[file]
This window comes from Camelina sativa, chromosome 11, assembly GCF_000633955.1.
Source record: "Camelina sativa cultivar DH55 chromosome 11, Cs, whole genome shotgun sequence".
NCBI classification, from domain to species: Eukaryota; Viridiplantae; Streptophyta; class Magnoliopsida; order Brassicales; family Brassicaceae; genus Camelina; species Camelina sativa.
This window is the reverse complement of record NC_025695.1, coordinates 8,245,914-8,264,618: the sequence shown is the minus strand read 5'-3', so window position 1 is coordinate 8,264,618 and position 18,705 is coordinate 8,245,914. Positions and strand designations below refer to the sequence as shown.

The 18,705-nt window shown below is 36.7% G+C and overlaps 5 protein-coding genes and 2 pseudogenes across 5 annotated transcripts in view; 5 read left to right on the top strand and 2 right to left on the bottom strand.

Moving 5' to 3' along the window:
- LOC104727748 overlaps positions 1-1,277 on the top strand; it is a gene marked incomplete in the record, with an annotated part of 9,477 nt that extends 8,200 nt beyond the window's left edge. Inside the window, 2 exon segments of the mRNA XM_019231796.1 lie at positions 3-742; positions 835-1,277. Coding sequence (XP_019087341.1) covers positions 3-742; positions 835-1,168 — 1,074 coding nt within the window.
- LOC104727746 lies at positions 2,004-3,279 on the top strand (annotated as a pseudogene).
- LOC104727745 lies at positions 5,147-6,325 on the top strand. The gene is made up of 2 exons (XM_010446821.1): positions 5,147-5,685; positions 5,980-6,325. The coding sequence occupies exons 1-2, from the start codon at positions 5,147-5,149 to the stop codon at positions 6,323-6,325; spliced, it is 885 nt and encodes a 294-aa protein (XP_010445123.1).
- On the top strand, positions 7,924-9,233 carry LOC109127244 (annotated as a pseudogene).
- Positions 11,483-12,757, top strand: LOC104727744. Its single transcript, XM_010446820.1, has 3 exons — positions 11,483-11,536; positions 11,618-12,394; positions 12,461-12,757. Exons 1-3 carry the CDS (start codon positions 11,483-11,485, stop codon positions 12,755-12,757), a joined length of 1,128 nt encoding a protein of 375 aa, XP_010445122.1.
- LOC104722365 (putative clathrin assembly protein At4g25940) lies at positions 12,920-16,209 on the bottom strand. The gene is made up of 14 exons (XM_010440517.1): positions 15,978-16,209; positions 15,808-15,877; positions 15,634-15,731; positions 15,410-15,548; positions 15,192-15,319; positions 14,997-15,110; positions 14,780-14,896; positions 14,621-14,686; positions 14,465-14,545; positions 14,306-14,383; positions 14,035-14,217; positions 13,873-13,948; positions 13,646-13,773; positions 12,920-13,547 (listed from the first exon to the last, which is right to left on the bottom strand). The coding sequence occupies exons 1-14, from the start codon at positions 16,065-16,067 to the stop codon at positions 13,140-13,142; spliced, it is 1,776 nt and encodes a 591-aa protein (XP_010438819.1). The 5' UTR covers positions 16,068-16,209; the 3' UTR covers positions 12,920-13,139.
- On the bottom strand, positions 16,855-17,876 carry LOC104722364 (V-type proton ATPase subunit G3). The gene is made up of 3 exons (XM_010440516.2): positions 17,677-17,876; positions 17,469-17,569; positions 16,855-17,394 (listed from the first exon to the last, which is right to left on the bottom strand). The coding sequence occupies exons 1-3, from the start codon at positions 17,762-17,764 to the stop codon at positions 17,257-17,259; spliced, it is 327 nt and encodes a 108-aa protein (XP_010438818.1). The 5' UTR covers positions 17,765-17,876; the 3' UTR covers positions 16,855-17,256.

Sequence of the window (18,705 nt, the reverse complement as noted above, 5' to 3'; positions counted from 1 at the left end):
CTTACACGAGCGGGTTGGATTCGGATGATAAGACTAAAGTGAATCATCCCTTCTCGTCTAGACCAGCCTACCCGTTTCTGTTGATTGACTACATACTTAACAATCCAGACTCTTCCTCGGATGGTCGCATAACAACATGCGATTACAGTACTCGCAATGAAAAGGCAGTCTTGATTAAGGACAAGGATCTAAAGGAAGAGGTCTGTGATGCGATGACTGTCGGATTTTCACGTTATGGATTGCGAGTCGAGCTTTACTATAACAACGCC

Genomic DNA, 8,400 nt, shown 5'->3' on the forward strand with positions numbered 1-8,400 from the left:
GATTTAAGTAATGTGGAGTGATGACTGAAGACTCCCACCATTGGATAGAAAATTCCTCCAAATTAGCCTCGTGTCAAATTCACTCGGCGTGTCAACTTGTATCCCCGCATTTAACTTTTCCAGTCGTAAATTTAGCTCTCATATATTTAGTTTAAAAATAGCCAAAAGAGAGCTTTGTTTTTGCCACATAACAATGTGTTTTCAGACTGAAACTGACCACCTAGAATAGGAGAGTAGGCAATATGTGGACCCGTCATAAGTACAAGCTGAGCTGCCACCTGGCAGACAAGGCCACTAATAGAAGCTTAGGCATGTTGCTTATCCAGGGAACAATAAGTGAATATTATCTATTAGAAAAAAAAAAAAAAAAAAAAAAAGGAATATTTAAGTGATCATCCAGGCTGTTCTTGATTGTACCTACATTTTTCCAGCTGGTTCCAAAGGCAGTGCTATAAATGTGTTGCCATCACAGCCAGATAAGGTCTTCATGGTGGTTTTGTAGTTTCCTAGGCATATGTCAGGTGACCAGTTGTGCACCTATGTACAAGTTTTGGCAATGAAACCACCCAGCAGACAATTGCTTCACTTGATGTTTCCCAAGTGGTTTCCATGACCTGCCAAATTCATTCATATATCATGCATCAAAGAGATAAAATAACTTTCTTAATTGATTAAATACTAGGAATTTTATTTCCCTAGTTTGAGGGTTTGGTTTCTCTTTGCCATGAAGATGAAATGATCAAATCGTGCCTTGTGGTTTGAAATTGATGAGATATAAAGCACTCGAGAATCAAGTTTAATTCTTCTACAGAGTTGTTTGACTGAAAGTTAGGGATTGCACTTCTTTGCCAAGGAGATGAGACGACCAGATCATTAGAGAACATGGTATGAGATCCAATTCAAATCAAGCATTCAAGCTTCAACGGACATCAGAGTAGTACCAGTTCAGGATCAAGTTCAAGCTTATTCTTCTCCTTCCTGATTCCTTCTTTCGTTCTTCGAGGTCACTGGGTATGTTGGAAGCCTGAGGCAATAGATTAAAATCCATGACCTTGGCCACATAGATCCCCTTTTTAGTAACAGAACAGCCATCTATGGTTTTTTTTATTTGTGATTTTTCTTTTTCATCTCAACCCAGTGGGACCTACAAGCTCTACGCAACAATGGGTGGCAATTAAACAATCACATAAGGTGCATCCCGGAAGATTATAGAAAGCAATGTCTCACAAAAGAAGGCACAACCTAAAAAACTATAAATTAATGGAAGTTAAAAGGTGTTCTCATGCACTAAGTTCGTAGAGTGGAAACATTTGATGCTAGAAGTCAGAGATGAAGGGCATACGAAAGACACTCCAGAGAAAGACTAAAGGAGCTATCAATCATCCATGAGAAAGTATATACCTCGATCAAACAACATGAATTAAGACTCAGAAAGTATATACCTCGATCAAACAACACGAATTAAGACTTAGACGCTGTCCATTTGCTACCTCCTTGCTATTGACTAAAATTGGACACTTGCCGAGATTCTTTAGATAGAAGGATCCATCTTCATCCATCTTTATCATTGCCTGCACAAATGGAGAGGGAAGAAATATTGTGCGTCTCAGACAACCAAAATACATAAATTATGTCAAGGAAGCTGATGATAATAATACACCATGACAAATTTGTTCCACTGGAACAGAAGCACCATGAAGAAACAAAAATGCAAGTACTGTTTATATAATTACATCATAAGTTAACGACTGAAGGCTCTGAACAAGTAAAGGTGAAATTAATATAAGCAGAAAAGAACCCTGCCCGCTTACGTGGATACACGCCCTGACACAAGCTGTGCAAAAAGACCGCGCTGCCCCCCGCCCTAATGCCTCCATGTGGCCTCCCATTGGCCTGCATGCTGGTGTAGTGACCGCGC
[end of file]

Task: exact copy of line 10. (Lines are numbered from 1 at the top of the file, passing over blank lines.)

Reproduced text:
- On the top strand, positions 7,924-9,233 carry LOC109127244 (annotated as a pseudogene).